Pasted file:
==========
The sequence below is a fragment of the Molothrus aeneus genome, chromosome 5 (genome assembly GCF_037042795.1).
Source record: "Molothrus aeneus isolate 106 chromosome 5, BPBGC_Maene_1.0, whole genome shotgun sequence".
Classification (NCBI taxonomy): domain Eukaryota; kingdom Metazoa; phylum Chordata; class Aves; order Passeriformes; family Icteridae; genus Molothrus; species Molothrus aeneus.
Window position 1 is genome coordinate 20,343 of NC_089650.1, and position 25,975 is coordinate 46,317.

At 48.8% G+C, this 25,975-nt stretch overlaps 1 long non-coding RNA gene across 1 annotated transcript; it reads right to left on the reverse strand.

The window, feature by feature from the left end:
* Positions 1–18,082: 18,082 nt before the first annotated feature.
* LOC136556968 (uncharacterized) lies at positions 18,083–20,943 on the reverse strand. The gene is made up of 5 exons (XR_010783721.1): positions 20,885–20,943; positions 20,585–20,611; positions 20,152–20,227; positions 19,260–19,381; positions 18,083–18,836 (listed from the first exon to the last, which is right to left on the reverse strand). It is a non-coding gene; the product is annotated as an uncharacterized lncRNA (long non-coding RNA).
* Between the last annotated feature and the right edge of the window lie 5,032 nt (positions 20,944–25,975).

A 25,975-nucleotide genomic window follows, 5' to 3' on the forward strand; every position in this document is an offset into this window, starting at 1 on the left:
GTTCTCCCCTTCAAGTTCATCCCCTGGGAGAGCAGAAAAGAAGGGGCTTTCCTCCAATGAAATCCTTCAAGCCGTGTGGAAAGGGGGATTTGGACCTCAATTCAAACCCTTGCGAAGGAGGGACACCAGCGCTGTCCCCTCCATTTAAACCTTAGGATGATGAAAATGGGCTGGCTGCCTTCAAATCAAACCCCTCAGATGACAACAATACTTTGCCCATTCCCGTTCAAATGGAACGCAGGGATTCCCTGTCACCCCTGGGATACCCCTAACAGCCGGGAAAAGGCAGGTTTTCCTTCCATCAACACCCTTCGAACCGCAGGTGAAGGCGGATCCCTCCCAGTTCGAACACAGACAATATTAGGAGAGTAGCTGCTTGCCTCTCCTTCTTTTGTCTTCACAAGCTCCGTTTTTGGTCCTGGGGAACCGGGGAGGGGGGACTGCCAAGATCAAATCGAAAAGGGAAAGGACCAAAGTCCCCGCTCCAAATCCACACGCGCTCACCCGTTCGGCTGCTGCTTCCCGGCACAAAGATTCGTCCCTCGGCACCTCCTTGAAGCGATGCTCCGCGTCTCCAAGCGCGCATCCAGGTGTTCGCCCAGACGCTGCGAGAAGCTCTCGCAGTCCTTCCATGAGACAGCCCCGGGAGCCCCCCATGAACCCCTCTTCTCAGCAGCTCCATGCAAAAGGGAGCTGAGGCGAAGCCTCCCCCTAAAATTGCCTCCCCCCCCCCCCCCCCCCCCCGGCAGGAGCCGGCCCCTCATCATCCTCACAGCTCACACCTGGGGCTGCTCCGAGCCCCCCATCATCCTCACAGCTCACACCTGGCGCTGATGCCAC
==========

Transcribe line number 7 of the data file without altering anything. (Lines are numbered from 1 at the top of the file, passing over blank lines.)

* Positions 1–18,082: 18,082 nt before the first annotated feature.